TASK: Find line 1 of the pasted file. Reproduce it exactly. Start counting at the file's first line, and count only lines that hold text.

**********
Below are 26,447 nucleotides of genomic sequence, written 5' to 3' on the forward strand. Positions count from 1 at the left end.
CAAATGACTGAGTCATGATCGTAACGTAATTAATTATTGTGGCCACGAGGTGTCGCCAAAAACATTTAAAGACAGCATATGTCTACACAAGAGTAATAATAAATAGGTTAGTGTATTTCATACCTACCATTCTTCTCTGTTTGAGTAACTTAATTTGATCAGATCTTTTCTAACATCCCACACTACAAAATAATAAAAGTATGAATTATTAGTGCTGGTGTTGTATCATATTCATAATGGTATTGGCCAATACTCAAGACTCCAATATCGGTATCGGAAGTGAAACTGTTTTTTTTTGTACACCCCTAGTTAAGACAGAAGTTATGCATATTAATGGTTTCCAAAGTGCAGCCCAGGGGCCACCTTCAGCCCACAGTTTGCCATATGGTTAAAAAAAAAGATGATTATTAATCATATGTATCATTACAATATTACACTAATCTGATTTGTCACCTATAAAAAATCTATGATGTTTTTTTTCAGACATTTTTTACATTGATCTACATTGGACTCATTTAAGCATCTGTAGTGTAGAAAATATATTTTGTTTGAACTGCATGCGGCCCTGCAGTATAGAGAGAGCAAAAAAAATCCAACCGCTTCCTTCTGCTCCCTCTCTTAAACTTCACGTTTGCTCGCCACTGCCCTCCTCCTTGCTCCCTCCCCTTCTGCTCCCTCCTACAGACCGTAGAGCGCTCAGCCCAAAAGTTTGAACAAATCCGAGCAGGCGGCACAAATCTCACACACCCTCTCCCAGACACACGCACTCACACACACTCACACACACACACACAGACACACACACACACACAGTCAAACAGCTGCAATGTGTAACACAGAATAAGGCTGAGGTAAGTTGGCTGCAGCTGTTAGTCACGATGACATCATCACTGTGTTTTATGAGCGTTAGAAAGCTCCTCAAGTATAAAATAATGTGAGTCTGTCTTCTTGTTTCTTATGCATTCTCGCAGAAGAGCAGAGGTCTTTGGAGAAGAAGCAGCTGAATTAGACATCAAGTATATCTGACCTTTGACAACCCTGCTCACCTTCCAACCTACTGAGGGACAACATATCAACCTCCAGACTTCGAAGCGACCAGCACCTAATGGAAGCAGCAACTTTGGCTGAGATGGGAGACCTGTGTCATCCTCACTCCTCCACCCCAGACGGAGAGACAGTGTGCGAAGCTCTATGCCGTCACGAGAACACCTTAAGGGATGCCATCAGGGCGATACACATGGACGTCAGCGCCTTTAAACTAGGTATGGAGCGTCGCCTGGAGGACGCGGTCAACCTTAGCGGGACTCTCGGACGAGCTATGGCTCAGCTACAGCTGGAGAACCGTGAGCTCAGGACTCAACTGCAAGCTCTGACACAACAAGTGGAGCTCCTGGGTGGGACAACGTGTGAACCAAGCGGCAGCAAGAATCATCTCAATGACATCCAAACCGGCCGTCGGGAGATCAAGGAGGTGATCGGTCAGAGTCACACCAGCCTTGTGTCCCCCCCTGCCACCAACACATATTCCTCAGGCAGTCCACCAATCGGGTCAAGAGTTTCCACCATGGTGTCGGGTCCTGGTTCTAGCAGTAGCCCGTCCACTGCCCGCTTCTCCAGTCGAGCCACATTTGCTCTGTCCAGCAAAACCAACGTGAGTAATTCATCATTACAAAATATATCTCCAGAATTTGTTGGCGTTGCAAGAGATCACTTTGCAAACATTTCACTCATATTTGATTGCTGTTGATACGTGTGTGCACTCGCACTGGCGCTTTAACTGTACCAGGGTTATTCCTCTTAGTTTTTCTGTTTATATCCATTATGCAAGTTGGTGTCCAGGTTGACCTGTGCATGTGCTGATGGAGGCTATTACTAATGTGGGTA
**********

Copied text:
Below are 26,447 nucleotides of genomic sequence, written 5' to 3' on the forward strand. Positions count from 1 at the left end.